Definitions

from The American Heritage® Dictionary of the English Language, 5th Edition.

  • noun A cup or plate that, according to medieval legend, was used by Jesus at the Last Supper and later became the object of many chivalric quests.
  • noun The object of a prolonged endeavor.

from The Century Dictionary.

  • noun Same as gradual, 2.
  • noun Fine particles: in the quotation apparently referring to the fine beads or air-bubbles of mantling liquor.
  • noun Fine gravel; sand.
  • noun One of the smaller feathers of a hawk.
  • In comb-making, to treat with a single-cut file or grail.
  • noun A single-cut file with one curved and one straight face, used by comb-makers.
  • noun In medieval legend, a cup or chalice, called more particularly the holy grail or sangreal, supposed to have been of emerald, used by Christ at the last supper, and in which Joseph of Arimathea caught the last drops of Christ's blood as he was taken from the cross.

from the GNU version of the Collaborative International Dictionary of English.

  • noun One of the small feathers of a hawk.
  • noun A broad, open dish; a chalice; -- only used of the Holy Grail.
  • noun obsolete Small particles of earth; gravel.
  • noun obsolete A book of offices in the Roman Catholic Church; a gradual.

from Wiktionary, Creative Commons Attribution/Share-Alike License.

  • noun The Holy Grail.
  • noun poetic Small particles of earth; gravel.
  • noun A book of offices in the Roman Catholic Church; a gradual.
  • noun One of the small feathers of a hawk.

from WordNet 3.0 Copyright 2006 by Princeton University. All rights reserved.

  • noun (legend) chalice used by Christ at the Last Supper
  • noun the object of any prolonged endeavor

Etymologies

from The American Heritage® Dictionary of the English Language, 4th Edition

[Middle English greal, from Old French graal, from Medieval Latin gradālis, flat dish, of unknown origin.]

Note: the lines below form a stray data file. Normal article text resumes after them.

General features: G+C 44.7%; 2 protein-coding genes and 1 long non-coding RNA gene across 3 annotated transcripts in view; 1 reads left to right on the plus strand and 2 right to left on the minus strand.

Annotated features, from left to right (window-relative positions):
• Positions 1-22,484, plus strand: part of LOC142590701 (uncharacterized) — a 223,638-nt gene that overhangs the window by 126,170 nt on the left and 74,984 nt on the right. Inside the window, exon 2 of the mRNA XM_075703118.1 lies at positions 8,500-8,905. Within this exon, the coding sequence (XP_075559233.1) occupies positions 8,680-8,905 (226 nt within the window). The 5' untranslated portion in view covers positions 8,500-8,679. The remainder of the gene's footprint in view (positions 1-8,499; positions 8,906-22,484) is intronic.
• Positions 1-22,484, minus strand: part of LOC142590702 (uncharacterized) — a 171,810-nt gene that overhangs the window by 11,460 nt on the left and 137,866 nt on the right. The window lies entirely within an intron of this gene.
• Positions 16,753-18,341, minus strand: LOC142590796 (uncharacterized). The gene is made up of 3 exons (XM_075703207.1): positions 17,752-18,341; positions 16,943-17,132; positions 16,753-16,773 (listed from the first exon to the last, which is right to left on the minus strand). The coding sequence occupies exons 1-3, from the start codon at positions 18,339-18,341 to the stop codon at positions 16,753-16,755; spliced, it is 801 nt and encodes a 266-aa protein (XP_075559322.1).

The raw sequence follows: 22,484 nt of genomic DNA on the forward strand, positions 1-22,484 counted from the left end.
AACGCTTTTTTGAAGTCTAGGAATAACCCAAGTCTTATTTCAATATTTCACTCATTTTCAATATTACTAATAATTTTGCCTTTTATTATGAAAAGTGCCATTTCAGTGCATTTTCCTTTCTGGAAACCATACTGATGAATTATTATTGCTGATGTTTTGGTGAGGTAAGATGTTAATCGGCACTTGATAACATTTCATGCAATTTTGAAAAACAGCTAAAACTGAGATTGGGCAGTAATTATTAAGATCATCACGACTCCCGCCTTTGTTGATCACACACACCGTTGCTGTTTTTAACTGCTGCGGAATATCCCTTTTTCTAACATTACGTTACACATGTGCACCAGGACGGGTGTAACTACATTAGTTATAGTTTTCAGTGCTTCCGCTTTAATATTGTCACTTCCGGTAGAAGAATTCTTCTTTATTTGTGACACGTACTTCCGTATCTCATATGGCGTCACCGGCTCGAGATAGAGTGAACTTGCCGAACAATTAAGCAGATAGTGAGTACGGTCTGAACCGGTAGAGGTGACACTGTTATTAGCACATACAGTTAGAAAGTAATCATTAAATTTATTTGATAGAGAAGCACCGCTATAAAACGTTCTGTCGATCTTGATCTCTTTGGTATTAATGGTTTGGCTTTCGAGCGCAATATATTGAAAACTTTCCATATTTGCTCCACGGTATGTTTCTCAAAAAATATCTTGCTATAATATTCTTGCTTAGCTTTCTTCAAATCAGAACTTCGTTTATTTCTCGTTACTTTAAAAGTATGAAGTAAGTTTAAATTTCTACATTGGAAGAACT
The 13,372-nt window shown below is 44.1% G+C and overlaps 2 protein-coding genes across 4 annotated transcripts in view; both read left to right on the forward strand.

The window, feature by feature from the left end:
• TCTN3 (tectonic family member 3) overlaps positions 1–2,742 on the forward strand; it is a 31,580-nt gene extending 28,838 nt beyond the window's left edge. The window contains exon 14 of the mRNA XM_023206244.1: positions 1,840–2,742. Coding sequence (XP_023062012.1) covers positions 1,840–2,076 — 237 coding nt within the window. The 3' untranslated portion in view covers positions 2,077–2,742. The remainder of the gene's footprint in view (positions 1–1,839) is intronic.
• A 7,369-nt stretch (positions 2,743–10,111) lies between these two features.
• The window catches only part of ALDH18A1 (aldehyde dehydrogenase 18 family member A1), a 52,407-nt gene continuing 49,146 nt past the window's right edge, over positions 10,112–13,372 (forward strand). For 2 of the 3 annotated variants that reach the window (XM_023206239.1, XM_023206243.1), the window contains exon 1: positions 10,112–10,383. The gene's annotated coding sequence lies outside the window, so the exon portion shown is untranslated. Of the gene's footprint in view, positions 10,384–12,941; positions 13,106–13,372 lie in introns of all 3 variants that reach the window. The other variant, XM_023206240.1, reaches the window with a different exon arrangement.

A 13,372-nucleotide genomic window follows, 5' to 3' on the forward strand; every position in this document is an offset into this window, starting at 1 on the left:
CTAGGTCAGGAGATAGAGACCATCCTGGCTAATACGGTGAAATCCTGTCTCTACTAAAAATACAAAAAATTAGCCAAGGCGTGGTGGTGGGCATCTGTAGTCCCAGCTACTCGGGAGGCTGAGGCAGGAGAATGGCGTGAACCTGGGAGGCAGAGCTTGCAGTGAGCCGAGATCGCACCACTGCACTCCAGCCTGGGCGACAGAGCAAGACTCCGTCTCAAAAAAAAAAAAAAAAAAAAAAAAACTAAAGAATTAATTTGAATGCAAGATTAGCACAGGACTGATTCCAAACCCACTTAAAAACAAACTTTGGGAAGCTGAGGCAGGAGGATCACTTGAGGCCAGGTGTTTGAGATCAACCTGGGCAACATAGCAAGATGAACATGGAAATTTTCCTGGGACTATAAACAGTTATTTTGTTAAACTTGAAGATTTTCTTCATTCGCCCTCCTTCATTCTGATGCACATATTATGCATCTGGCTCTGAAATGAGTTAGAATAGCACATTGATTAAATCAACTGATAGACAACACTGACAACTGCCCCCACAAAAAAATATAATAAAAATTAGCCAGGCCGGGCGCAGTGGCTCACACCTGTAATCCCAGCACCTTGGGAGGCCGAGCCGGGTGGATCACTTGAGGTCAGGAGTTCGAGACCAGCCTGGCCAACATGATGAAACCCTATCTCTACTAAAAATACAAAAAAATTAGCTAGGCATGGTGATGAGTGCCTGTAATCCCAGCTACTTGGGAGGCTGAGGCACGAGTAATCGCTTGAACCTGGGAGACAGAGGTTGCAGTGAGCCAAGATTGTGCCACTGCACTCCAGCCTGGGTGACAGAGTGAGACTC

from Wiktionary, Creative Commons Attribution/Share-Alike License

Old French graal ("cup"), from Medieval Latin gradalis.

from Wiktionary, Creative Commons Attribution/Share-Alike License

From Old French grael, ultimately from Latin graduale.

from Wiktionary, Creative Commons Attribution/Share-Alike License

Origin uncertain; perhaps a reduced form of gravel.

from Wiktionary, Creative Commons Attribution/Share-Alike License

Compare Old French graite slender.

Examples

  • Once it turns out that the "grail" is actually Mary

    Romantic Fear

  • The term "grail" comes from the Latin gradale, which meant a dish.

    American Chronicle

  • Our holy grail is the standardized test, even though these tests have been shown to be laughable in tracking student knowledge, biased towards those with more wealth and cultural capital, and destructive in narrowing and dumbing down the curriculum as schools focus on test prep to avoid closure.

    Rick Ayers: It's Time to Decriminalize Learning

  • Our holy grail is the standardized test, even though these tests have been shown to be laughable in tracking student knowledge, biased towards those with more wealth and cultural capital, and destructive in narrowing and dumbing down the curriculum as schools focus on test prep to avoid closure.

    Rick Ayers: It's Time to Decriminalize Learning

  • OLEDS are far superior in brightness and in their compact nature. the holy grail is to make them last more than a few thousand hours. there is also a lot of hope for carbon nanotubes. — dave kliman

    Jumping on the L.E.D. Bandwagon - Bits Blog - NYTimes.com

  • Then, at the beginning of Greenwitch, the grail is stolen back, so they don't have either of the things it took a whole book to get.

    Greenwitch

  • Then, at the beginning of Greenwitch, the grail is stolen back, so they don't have either of the things it took a whole book to get.

    SeeLight:

  • Notice what is in the center of the painting - a "grail" - i.e., chalice!

    Love and Sex in the Renaissance

  • Notice what is in the center of the painting - a "grail" - i.e., chalice!

    Archive 2008-12-01

  • For instance, here's the "grail"-Verse/Response pair for Thursday Vespers in the Octave of Easter.

    Office Hymns of the Octave of Easter

Comments

Log in or sign up to get involved in the conversation. It's quick and easy.

  • Arthurian

    February 17, 2008